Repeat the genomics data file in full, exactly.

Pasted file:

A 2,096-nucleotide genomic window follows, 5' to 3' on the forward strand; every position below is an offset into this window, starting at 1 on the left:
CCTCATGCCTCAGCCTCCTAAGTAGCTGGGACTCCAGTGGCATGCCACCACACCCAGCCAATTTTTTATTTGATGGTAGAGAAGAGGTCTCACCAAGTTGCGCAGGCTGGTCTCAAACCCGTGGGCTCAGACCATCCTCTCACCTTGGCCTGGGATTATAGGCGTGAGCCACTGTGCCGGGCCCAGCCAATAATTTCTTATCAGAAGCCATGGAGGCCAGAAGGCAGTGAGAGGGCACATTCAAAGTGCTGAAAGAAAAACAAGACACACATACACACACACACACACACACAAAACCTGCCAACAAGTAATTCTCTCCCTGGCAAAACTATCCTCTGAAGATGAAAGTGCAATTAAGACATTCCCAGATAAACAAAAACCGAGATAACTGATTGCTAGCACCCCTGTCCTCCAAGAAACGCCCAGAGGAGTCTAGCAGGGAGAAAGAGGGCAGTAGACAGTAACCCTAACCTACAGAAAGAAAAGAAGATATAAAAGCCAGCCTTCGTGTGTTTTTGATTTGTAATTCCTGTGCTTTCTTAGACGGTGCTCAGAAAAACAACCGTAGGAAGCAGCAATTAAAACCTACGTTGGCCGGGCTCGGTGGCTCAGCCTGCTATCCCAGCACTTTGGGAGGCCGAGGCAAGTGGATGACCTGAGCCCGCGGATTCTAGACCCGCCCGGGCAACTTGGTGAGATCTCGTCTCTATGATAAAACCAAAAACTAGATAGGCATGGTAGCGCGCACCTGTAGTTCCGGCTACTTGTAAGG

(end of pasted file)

A 2,096-nucleotide genomic window follows, 5' to 3' on the forward strand; every position below is an offset into this window, starting at 1 on the left:
CCTCATGCCTCAGCCTCCTAAGTAGCTGGGACTCCAGTGGCATGCCACCACACCCAGCCAATTTTTTATTTGATGGTAGAGAAGAGGTCTCACCAAGTTGCGCAGGCTGGTCTCAAACCCGTGGGCTCAGACCATCCTCTCACCTTGGCCTGGGATTATAGGCGTGAGCCACTGTGCCGGGCCCAGCCAATAATTTCTTATCAGAAGCCATGGAGGCCAGAAGGCAGTGAGAGGGCACATTCAAAGTGCTGAAAGAAAAACAAGACACACATACACACACACACACACACACAAAACCTGCCAACAAGTAATTCTCTCCCTGGCAAAACTATCCTCTGAAGATGAAAGTGCAATTAAGACATTCCCAGATAAACAAAAACCGAGATAACTGATTGCTAGCACCCCTGTCCTCCAAGAAACGCCCAGAGGAGTCTAGCAGGGAGAAAGAGGGCAGTAGACAGTAACCCTAACCTACAGAAAGAAAAGAAGATATAAAAGCCAGCCTTCGTGTGTTTTTGATTTGTAATTCCTGTGCTTTCTTAGACGGTGCTCAGAAAAACAACCGTAGGAAGCAGCAATTAAAACCTACGTTGGCCGGGCTCGGTGGCTCAGCCTGCTATCCCAGCACTTTGGGAGGCCGAGGCAAGTGGATGACCTGAGCCCGCGGATTCTAGACCCGCCCGGGCAACTTGGTGAGATCTCGTCTCTATGATAAAACCAAAAACTAGATAGGCATGGTAGCGCGCACCTGTAGTTCCGGCTACTTGTAAGG